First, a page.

Depending on where you reside, many students returned to school this week. While most parents find the idea of someone else being responsible for their children for four to eight hours a day relieving, the transition from summer break to a new school year can get a little dicey. There are a lot of unique struggles to overcome with the start of the new school year.
Transitioning To Something New Is Challenging
Each year there is a cluster of parents and students all around the world that has to embark on a new experience with the start of the school year. This new experience comes in a few different forms:
- Transitioning to a new school
- Transitioning to a new classroom
- Starting school for the first time
- Transitioning to longer days
While some students take the new experiences in stride, there are a lot who just don’t transition to something new well. For anyone who falls into that category, nervous jitters can become so bad they get overwhelmed with emotions and even possibly develop a tummy ache.
And, things aren’t that much easier for nervous parents. After all, sending your child to preschool or kindergarten for the first time is scary. You’ve been the primary caregiver of your child for between three to five years now and it can be difficult to imagine someone else caring for your child.
Fortunately, there are steps you can take to make embracing the new school year easier on both you and your student.
1. Remember it can take two to three weeks for your child to transition from their summer sleep schedule to their school sleep schedule.
2. Limit your child’s screen time and discourage watching TV, playing on the computer, or using a tablet an hour before bedtime to make it easier for your child to sleep.
3. Try to find an opportunity for both you and your child to meet the teacher before the first day of school.
4. If it’s a new school, reach out to the school to ask about whether touring the school is possible.
5. Research apps geared toward helping your student keep their homework assignments organized such as one from the list supplied by 9 to 5 Mac.
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6. Help your child create to-do lists to manages and prioritize assignments. Encourage your child to take short breaks in between long assignments and study sessions.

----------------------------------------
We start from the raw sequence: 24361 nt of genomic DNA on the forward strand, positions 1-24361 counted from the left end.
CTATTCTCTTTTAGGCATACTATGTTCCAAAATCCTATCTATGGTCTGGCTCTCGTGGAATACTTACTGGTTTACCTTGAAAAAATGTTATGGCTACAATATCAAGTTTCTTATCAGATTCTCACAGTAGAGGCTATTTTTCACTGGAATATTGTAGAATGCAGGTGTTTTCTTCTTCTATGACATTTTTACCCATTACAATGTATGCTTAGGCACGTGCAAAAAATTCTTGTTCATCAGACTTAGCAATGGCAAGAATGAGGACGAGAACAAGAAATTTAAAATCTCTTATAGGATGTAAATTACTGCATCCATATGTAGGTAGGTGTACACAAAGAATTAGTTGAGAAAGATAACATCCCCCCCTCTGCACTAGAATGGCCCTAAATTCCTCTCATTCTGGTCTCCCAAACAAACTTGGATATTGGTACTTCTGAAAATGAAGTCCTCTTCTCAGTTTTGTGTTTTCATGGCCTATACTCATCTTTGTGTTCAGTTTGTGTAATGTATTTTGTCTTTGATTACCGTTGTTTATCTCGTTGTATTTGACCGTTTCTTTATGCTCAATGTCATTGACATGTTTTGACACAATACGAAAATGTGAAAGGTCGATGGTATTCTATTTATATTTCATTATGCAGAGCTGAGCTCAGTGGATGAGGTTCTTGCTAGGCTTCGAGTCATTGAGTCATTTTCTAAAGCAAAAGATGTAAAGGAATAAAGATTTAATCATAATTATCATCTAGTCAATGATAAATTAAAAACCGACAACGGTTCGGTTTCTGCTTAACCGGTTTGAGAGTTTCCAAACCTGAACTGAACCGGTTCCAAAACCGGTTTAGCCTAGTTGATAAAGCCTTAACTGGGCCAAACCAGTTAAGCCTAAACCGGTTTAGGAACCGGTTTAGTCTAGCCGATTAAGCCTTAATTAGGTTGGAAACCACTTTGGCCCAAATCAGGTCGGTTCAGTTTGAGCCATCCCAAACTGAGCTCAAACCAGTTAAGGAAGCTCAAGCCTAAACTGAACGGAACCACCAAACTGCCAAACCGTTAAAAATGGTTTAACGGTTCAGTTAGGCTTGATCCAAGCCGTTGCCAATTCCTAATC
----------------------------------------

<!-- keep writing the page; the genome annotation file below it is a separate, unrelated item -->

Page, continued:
7. Make sure you have purchased everything on your child’s school supply list.
8. Create an at-home inventory of school supplies for instances when your child runs out of supplies on the list and needs a replacement.
9. Organize and set up an area for your child’s school related things. This should include a place for storing their lunch box, backpack, and a place to sit paperwork you need to review and sign.
10. Set-up a productive place for your child to use to do their homework and study.
11. Establish family time either during dinner or before bedtime. Use this set time as an opportunity for your child to discuss their school day and any potential school-related problems with you.
12. Set up a family calendar that contains everyone’s schedules and obligations. It is important to display this calendar somewhere everyone can see it on a daily basis. In the living room or near the front door are ideal places.
13. Set and establish both bedtime and wake up time for weekdays and weekends.
14. Help your child set realistic goals for their school year.
15. Make plans to reach out to your child’s teacher after the first week to discuss any potential problems.
16. Stock your fridge, pantry, and freezer with plenty of after-school snacks. Children tend to come home from school during the first week extra hungry. Consider buying lunch-ready and snack items in bulk.
17. Help your children organize their school clothing for the week, so they don’t spend the morning hunting for outfits.
18. Pack your child’s backpack and lunch box the night before.
19. Go through your child’s wardrobe and toss or donate things they no longer can wear.
20. Establish a laundry system that makes it easy to keep everyone’s school and work clothes clean.
21. Acquire copies of school lunch menus so you can discuss whether your child needs to pack a lunch or have lunch money.
22. Keep a small amount of emergency funds stashed in your child’s backpack just in case they need it. Just remember to take the time to discuss the importance of only using it for an emergency.
23. If your child takes their lunch, re-organize your kitchen and pantry so the lunch items are in one place.
24. Set all the clocks in your home forward 10 to 15 minutes, this makes it easier for everyone to get places on time.
25. For parents, it is important to schedule 30 to 45 minutes of “you time” for both you and your child. Everyone needs a little alone time to unwind.
26. Invest in white noise machines or night lights if your child has a hard time going to sleep.
27. Stock up on vitamins and encourage your child to drink orange juice during the first couple weeks of school to help combat any illnesses children are prone to after being exposed to new germs.
If you just remember to keep calm and take things day by day, you and your child will survive the new school year.